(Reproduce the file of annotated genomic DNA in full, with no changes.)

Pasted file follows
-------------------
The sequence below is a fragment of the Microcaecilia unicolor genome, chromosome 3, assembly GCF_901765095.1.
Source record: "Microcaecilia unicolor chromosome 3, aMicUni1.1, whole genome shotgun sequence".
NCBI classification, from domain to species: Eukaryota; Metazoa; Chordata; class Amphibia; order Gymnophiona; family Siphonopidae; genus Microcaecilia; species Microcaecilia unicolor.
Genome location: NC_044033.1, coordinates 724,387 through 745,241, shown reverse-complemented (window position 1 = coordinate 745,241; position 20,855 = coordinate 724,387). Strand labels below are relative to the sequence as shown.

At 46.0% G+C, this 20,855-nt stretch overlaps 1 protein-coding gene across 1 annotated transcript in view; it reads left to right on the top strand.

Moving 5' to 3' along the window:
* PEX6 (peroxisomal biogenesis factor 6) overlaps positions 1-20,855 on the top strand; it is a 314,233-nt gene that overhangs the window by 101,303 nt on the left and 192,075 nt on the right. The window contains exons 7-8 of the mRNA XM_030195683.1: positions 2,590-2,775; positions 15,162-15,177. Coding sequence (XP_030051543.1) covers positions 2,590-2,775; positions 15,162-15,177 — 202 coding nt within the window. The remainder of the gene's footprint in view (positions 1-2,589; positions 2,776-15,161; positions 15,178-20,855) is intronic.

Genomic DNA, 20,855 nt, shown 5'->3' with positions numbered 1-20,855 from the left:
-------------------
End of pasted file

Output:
The sequence below is a fragment of the Microcaecilia unicolor genome, chromosome 3, assembly GCF_901765095.1.
Source record: "Microcaecilia unicolor chromosome 3, aMicUni1.1, whole genome shotgun sequence".
NCBI classification, from domain to species: Eukaryota; Metazoa; Chordata; class Amphibia; order Gymnophiona; family Siphonopidae; genus Microcaecilia; species Microcaecilia unicolor.
Genome location: NC_044033.1, coordinates 724,387 through 745,241, shown reverse-complemented (window position 1 = coordinate 745,241; position 20,855 = coordinate 724,387). Strand labels below are relative to the sequence as shown.

At 46.0% G+C, this 20,855-nt stretch overlaps 1 protein-coding gene across 1 annotated transcript in view; it reads left to right on the top strand.

Moving 5' to 3' along the window:
* PEX6 (peroxisomal biogenesis factor 6) overlaps positions 1-20,855 on the top strand; it is a 314,233-nt gene that overhangs the window by 101,303 nt on the left and 192,075 nt on the right. The window contains exons 7-8 of the mRNA XM_030195683.1: positions 2,590-2,775; positions 15,162-15,177. Coding sequence (XP_030051543.1) covers positions 2,590-2,775; positions 15,162-15,177 — 202 coding nt within the window. The remainder of the gene's footprint in view (positions 1-2,589; positions 2,776-15,161; positions 15,178-20,855) is intronic.

Genomic DNA, 20,855 nt, shown 5'->3' with positions numbered 1-20,855 from the left: